By Frances Pratt
As a business owner, there are no two ways around it; you have to be the Sales Champion! What does that mean? Here are my thoughts …
In mediaeval days the champion won tournament prizes and vied for the ‘lady’s favour’. Some things don’t change. In today’s world we all know that we are in business to make money but often the way that we do this is to champion our passion and our customer. In your business, you need to be the white knight of what is right for your customer and for your business. Sometimes this means protecting your customer from your business and the processes that have been put into place.
Let me give you an example. You have rules and processes in your business so that things run smoothly. I once worked with a business who wouldn’t give me an invoice before I got the deposit from the customer. Their reasoning for that was that they wanted to know the customer was committed, and 90% of customers had no issue with this request, albeit some raised eyebrows. One day I had a customer ready to sign up with us, in order to pay for the services, their rules were that there had to be an invoice. An impasse! After some discussion I was able to persuade our accounts team to give me an invoice so I could organise payment, but this meant being flexible on our rules.
Rules plus common sense. Yes we need rules, but when they get in the way of a customer legitimately starting or continuing a relationship with us, then common sense should prevail. After all we are in business to serve our customers, and our procedures should serve them too.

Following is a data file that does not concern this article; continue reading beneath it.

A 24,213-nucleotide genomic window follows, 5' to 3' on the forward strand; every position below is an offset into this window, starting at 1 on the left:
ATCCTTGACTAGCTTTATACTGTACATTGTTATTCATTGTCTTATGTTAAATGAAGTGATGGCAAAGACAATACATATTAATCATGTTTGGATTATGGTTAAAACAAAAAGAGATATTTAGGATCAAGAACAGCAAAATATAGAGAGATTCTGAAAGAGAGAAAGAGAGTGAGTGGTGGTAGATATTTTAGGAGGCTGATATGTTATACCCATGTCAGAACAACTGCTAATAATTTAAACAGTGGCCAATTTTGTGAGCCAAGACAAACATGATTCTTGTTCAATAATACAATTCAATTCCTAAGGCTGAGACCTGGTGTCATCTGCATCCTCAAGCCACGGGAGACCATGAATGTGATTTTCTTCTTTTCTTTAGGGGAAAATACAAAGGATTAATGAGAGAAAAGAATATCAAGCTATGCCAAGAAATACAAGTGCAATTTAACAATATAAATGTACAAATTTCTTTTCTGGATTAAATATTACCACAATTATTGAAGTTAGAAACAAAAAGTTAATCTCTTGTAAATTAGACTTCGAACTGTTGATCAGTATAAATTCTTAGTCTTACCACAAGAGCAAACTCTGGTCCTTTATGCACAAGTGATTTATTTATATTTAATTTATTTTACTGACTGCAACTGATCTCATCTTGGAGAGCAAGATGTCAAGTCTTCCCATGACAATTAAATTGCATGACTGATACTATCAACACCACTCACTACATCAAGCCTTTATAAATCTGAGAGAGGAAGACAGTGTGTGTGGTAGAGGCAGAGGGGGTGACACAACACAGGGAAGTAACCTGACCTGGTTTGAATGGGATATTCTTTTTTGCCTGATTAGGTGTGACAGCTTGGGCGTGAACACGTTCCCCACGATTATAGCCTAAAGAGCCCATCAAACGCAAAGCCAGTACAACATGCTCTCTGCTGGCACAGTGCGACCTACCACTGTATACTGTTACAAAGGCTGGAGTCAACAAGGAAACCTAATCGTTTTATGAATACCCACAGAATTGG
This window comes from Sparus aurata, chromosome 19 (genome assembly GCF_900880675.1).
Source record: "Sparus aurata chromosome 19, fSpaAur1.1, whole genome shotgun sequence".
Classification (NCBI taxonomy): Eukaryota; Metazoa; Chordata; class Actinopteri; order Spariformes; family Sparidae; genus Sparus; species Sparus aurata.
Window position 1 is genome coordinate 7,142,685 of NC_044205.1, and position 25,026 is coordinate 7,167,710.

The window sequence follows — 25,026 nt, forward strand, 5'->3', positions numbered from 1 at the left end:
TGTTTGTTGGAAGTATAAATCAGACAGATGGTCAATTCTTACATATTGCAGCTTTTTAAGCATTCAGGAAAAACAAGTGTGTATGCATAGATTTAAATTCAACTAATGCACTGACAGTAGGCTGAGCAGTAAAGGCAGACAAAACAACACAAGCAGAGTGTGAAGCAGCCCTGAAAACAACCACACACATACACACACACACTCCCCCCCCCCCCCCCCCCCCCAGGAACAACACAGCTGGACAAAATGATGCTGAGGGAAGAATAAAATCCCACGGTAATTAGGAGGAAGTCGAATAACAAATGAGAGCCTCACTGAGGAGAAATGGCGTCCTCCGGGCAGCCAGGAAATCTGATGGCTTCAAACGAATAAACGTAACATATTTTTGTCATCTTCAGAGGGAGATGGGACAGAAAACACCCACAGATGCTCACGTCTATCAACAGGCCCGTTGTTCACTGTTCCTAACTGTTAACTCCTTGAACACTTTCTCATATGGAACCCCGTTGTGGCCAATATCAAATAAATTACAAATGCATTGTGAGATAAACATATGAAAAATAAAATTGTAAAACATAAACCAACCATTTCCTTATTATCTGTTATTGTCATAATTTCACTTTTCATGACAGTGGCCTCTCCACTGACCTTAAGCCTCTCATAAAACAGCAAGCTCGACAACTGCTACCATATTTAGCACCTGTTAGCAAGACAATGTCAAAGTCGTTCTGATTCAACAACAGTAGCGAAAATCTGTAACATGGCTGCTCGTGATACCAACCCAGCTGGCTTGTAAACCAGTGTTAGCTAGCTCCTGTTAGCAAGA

Equally, sometimes you have to protect the company (and its employees) from your customers. Our team are there to serve our customers, but not at all costs. When I worked for the Ritz Carlton (many years ago) we had a saying ‘We are ladies and gentlemen serving ladies and gentlemen.’ If a customer behaves badly, or is making decisions that negatively impact your business, then you need to discuss this with them. Like any robust relationship there needs to be a dose of tough love, of telling the truth and building mutual respect!
One thing I learned very early on in my sales career was that I couldn’t look after the customer unless I took the team with me. This rule is applied in a number of ways. If I am going to promise something to a client, then I need to know that the team behind me can deliver. This means checking with them that they have the time, the information and the right tools to get the job done. It also means helping them overcome hurdles if they arise by helping them lobby for what they need or in communicating with the client. So in essence they use their skills to help me craft the product or service to sell and I use my skills to help them get what they need both internally and with the client.
A great company “continually refines the path to greatness with the brutal facts of reality (Jim Collins, ‘Good to Great’). You built a business because you wanted to achieve something, for your clients for your staff and for you. As a business owner, there is nothing quite like the feeling you get when you achieve this. It is great to celebrate these successes, but then also to remember that they are borne form your diligence and your focus on the ‘brutal facts of reality’. Sales, as an important cog in your business, is no different and the brutal facts of reality are delivered from the mouths of your customers.